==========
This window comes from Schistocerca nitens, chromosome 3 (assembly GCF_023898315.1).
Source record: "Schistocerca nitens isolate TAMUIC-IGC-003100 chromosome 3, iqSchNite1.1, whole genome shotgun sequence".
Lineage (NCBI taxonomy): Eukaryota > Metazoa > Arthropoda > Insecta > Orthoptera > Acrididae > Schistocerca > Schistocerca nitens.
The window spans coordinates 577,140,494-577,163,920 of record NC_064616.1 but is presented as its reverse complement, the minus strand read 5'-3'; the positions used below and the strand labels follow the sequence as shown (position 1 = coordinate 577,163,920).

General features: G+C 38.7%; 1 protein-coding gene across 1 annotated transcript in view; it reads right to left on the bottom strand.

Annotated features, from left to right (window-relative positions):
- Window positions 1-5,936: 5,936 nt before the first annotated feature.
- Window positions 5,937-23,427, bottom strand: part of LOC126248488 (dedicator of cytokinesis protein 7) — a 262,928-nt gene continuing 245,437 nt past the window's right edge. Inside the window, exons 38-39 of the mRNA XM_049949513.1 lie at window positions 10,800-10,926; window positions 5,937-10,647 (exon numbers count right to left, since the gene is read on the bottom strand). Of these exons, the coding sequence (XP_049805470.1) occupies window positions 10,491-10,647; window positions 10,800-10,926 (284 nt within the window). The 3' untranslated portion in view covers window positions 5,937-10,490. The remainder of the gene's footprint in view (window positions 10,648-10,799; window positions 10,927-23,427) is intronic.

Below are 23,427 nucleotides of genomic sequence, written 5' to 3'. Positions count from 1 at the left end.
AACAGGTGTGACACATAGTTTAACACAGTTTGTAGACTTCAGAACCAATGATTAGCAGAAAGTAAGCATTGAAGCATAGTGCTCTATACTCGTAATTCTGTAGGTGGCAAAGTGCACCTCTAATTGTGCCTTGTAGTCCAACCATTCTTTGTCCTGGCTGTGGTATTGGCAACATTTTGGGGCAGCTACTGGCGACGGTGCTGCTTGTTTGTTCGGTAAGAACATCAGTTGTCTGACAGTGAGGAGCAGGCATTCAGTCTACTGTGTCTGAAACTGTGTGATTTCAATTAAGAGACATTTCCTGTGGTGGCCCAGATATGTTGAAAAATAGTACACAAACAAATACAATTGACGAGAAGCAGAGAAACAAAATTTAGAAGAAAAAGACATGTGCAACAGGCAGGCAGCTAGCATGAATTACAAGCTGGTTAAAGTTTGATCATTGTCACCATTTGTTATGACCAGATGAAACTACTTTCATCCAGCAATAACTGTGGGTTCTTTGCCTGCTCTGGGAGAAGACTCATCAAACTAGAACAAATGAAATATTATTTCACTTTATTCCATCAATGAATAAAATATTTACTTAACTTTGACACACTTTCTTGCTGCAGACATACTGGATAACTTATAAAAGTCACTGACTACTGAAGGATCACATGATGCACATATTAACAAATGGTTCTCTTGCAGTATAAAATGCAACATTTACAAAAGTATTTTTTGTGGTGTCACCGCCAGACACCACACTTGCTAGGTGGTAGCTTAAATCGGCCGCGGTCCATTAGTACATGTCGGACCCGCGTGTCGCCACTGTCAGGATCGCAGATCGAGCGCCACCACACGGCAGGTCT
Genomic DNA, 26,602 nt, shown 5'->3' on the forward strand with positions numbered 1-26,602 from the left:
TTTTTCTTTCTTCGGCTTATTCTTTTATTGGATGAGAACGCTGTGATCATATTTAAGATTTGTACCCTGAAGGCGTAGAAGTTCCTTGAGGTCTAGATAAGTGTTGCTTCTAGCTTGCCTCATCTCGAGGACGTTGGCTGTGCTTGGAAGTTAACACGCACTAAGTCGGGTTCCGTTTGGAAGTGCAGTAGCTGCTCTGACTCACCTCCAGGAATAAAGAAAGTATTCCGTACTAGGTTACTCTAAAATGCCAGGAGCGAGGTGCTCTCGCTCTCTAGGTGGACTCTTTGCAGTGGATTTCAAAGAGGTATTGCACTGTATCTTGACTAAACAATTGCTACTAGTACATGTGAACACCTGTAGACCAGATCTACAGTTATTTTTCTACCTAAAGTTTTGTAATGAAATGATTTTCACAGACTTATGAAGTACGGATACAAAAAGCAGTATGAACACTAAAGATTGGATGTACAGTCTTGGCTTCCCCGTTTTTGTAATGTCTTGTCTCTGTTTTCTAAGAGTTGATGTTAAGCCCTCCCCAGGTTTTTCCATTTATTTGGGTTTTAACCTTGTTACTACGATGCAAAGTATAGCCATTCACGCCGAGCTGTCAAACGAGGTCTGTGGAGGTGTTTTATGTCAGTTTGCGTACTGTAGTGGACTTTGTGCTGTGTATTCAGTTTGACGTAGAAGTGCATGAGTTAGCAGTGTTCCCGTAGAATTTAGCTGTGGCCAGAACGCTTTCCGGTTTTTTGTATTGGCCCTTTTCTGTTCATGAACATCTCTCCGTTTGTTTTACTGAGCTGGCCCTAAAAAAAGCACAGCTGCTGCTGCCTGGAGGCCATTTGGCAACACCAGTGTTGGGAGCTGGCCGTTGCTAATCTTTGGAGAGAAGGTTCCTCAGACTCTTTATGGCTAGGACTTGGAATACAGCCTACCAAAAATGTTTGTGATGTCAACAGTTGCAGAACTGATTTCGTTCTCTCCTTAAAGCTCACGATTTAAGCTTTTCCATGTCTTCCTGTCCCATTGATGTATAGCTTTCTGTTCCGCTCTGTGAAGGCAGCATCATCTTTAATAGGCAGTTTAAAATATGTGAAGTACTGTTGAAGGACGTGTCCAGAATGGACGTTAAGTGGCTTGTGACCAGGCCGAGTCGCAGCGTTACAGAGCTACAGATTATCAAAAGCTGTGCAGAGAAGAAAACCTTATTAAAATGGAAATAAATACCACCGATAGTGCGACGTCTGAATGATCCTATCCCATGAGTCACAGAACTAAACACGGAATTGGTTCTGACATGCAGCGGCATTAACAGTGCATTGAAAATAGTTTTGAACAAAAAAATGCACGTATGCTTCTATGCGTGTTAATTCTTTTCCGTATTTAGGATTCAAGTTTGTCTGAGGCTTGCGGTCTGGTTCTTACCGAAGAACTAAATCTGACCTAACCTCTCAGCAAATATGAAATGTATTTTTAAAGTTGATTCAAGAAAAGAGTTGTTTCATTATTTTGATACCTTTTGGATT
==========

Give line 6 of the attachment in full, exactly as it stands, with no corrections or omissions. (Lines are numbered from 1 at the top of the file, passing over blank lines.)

Annotated features, from left to right (window-relative positions):